Kulingana na Nandera Mhando, Tanzania imedhibiti Korona tofauti. Kukiwa na maambukizi 480, waliopona 167 na vifo 16, serikali ya Tanzania iliamua kutangaza watu wanaopona na wale walioko mahospitalini. Pamoja na kuushauri umma kufuta kanuni za usafi dhidi ya Korona, serikali ya Tanzania haikuzuia watu kutoka nje. Wakuu wa serikali ambao ni rais, waziri mkuu na waziri wa afya walikazania hatua za kiafya. Rais na waziri mkuu walitilia mkazo kusali na kujifukiza kama njia kuu za kuepuka ugonjwa ambayo ilipokelewa na watu wengi nchi nzima. Hii iliamsha vipingamizi kutoka kwa wasomi ambao walidhani kuzuia watu kutoka nje kulikua sahihi. Kufikia tarehe 29 Aprili miji mikubwa ilijaa hofu za juu ya kuambukizwa ugonjwa huu. Kwa upande mwingine, vijiji na miji midogo haikuhofu kwa sababu shghuli zao za kila siku haziwaleti kwenye misongamano ya watu wengi. Hali iliyo pelekea kuaminika kwamba ugonjwa huu ni wa miji mikubwa tu.
Uwezo pungufu wa kupima na uhaba wa vifaa vya kujikinga, ulichangia uzinduzi kati ya wasomi na wajasiriamali. Chuo kikuu cha Dar es Salaam kilifanya utafiti uliopelekea kutengeneza barakoa na sanitaiza stahiki. Hii imechagiza utafiti juu ya uwezekano wa dawa za kienyeji zinazotibu Korona ndani ya chuo kikuu, Taasisi ya Utafiti wa Dawa na Taasisi ya Viwanda Vidogo Vidogo. Vilevile, imechangia utafiti juu ya tabia za watu katika kufuata sheria za kiafya dhidi ya ugonjwa wa Korona.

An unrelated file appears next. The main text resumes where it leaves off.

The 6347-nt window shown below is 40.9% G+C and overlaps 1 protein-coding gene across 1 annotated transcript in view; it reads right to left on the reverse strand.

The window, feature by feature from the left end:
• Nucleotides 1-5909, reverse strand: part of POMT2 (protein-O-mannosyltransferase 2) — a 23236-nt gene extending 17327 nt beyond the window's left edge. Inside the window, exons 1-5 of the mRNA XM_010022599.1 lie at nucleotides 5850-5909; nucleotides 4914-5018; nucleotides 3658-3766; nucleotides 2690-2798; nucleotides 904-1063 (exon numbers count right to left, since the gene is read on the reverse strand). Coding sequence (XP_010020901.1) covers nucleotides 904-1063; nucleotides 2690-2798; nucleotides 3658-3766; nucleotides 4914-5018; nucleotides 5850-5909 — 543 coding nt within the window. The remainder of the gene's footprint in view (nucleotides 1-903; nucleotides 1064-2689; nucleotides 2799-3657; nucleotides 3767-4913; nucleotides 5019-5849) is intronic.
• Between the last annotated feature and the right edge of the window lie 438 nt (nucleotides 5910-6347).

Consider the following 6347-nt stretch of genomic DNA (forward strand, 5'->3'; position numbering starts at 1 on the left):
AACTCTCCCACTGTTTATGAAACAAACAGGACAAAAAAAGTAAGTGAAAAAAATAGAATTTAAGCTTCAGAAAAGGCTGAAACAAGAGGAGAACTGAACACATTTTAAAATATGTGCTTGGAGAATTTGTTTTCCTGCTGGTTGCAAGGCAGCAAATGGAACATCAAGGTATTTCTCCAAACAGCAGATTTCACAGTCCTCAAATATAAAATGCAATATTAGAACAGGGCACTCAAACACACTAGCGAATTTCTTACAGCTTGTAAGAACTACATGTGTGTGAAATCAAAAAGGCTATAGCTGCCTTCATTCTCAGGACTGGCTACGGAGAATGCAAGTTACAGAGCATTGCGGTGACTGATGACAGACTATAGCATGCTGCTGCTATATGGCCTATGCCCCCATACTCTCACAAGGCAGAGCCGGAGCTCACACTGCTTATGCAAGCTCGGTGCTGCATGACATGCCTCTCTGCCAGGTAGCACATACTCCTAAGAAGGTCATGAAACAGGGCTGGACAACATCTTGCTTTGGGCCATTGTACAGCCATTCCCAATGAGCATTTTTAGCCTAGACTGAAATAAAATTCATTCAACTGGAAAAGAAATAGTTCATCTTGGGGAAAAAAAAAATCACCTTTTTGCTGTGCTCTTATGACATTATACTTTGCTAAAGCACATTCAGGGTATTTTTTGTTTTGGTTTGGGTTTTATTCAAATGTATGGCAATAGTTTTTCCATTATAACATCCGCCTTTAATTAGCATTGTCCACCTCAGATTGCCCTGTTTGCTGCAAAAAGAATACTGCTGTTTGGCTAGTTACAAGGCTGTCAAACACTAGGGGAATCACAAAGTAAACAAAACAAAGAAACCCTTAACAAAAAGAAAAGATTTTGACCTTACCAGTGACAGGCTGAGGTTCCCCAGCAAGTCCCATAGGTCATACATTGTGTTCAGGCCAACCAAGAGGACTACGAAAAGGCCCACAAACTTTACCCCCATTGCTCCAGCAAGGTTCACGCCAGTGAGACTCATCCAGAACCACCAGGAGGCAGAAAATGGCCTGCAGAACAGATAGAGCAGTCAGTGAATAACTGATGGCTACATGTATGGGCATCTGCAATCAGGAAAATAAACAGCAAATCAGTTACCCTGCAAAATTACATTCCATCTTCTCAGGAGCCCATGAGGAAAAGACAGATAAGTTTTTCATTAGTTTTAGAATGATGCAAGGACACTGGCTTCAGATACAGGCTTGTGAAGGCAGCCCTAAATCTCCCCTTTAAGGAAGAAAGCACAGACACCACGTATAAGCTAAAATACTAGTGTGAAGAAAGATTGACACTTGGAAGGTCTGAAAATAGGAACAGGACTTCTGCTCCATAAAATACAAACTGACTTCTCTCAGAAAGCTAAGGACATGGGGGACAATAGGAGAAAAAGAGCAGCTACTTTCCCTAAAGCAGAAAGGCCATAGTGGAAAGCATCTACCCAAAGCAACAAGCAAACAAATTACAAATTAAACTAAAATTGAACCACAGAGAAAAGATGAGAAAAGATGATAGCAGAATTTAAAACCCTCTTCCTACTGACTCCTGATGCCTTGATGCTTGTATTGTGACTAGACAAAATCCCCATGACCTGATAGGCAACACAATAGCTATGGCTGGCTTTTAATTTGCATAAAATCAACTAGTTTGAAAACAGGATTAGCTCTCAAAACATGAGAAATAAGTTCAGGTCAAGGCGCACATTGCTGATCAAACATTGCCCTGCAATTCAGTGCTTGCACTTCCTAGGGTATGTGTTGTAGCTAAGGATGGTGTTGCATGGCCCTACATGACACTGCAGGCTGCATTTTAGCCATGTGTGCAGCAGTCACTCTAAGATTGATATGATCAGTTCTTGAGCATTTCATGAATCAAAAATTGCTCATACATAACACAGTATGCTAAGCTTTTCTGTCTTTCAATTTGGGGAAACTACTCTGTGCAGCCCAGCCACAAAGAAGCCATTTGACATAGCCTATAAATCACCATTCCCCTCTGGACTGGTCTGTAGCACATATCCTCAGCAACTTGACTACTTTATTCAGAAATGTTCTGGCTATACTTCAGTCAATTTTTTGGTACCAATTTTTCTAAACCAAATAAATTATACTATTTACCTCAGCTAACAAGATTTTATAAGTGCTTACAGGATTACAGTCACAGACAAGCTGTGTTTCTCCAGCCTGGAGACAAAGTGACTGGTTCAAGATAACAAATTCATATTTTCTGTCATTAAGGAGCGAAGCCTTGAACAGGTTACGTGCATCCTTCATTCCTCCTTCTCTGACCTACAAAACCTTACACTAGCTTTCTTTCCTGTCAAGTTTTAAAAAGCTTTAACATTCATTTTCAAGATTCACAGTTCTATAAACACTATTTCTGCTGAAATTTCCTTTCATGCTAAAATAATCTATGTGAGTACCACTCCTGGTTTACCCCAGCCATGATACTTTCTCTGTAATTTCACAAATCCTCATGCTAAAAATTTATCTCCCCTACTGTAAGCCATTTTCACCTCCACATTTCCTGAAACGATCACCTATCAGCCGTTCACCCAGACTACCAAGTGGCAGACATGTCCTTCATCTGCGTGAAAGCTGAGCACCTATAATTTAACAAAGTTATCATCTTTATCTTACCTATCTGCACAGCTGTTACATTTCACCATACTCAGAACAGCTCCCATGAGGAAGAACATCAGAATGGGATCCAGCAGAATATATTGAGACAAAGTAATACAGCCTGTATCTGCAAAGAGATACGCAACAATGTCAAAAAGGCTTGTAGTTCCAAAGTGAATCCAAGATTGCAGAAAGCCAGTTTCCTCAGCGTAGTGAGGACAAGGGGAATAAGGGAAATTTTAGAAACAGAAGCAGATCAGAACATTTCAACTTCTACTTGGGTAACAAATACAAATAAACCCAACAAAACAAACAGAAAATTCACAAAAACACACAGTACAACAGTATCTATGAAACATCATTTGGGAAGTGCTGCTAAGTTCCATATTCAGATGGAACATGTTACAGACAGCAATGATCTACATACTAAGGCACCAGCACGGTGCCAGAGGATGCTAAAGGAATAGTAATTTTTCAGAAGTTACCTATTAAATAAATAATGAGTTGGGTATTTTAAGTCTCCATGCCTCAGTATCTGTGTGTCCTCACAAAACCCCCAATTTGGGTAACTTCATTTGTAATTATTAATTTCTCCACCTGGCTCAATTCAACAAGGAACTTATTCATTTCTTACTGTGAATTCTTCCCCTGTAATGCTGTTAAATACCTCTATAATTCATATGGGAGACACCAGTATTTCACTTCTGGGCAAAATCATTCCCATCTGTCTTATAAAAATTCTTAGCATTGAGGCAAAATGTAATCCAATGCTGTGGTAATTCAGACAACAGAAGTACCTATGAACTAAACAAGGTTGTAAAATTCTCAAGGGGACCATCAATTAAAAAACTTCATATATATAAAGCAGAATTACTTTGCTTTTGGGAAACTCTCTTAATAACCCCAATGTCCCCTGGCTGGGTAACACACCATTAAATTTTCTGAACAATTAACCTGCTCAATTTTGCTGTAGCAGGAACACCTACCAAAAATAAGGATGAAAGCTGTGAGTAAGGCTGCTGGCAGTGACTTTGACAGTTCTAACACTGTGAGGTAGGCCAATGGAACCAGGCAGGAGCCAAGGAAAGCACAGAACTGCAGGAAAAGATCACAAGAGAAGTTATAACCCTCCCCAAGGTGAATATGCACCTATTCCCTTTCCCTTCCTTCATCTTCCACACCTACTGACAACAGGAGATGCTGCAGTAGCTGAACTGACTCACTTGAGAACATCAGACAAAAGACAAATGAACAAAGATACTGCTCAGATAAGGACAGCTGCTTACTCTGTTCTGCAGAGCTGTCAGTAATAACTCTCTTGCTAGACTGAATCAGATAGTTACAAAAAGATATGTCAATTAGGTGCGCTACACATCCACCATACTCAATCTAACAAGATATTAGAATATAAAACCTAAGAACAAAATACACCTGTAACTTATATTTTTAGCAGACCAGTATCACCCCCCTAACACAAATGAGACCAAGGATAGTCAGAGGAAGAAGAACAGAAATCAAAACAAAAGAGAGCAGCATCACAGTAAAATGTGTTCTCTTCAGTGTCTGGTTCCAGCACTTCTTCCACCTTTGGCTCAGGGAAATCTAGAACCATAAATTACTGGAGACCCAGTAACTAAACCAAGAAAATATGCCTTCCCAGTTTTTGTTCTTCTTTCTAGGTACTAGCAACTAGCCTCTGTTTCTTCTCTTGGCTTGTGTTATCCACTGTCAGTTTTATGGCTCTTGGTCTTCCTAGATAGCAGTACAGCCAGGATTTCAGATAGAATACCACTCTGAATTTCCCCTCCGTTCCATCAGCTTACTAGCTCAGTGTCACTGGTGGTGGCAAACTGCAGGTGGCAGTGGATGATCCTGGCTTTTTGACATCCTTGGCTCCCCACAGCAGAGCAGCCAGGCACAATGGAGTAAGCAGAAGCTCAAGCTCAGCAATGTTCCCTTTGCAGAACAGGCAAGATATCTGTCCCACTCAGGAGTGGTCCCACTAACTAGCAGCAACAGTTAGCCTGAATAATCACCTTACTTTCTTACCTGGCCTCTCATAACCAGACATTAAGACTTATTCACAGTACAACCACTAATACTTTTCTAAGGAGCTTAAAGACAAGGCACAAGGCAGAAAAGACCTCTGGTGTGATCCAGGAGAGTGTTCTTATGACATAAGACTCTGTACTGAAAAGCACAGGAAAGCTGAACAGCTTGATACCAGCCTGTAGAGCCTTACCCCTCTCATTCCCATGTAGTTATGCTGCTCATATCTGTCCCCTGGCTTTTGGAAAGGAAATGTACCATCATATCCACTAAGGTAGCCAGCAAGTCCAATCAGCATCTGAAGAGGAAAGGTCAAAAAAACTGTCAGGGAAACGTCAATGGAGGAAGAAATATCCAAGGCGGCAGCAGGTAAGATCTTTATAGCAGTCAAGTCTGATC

Kwa sababu ya uwezo pungufu wa kupima, watu katika miji mikubwa imewabidi waishi kwa uvumi mwingi kwa sababu hakuna takwimu sahihi juu ya maambukizi – na wamejifunza kuishi na ugonjwa. Kumwekua pia na kikomo cha wahudhuriaji kumi katika mazishi, ambayo imeathiri tamaduni ya ndugu kukutana pamoja na kuzungumza mambo ya kifamilia misibani. Hali ambayo imepelekea usambaaji wa picha za WhatsApp juu ya mazishi ya usiku wa manane na kuongezeka kwa makaburi katika miji mikubwa. Hofu iliongezeka. Baada ya serikali kuruhusu safari za misiba nje ya miji mikubwa, usambaaji wa picha hizi ulianza kupungua. Katika mwezi wa sita, utalii, mahoteli na shule zilifunguliwa – na wakati huo huo maandalizi ya uchaguzi yalianza. Yote kwa yote uvumi unaendela kusambaa na kufanya maisha yawe ya wasi wasi.